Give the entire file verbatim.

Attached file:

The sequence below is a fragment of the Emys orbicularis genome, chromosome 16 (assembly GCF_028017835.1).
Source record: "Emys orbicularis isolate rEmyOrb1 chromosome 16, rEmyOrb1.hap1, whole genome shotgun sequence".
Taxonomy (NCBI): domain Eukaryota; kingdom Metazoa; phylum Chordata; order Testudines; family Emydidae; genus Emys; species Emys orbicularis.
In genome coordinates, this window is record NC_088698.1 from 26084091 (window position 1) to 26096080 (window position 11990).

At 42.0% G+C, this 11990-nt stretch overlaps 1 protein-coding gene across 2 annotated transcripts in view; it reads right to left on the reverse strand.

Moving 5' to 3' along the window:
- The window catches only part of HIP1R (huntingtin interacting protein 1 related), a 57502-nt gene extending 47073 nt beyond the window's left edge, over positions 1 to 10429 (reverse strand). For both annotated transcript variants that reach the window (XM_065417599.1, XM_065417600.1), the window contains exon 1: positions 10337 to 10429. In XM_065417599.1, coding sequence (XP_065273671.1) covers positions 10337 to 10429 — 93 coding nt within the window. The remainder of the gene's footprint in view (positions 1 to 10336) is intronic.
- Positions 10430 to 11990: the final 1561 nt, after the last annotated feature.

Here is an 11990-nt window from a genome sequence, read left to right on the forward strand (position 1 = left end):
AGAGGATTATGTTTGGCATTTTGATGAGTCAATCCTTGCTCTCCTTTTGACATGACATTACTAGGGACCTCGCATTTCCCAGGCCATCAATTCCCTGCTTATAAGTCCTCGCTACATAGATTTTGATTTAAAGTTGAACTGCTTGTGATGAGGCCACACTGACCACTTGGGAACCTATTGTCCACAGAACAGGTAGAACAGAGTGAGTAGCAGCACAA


The sequence below is a fragment of the Emys orbicularis genome, chromosome 16 (assembly GCF_028017835.1).
Source record: "Emys orbicularis isolate rEmyOrb1 chromosome 16, rEmyOrb1.hap1, whole genome shotgun sequence".
Taxonomy (NCBI): domain Eukaryota; kingdom Metazoa; phylum Chordata; order Testudines; family Emydidae; genus Emys; species Emys orbicularis.
In genome coordinates, this window is record NC_088698.1 from 26084091 (window position 1) to 26096080 (window position 11990).

At 42.0% G+C, this 11990-nt stretch overlaps 1 protein-coding gene across 2 annotated transcripts in view; it reads right to left on the reverse strand.

Moving 5' to 3' along the window:
- The window catches only part of HIP1R (huntingtin interacting protein 1 related), a 57502-nt gene extending 47073 nt beyond the window's left edge, over positions 1 to 10429 (reverse strand). For both annotated transcript variants that reach the window (XM_065417599.1, XM_065417600.1), the window contains exon 1: positions 10337 to 10429. In XM_065417599.1, coding sequence (XP_065273671.1) covers positions 10337 to 10429 — 93 coding nt within the window. The remainder of the gene's footprint in view (positions 1 to 10336) is intronic.
- Positions 10430 to 11990: the final 1561 nt, after the last annotated feature.

Here is an 11990-nt window from a genome sequence, read left to right on the forward strand (position 1 = left end):
AGAGGATTATGTTTGGCATTTTGATGAGTCAATCCTTGCTCTCCTTTTGACATGACATTACTAGGGACCTCGCATTTCCCAGGCCATCAATTCCCTGCTTATAAGTCCTCGCTACATAGATTTTGATTTAAAGTTGAACTGCTTGTGATGAGGCCACACTGACCACTTGGGAACCTATTGTCCACAGAACAGGTAGAACAGAGTGAGTAGCAGCACAA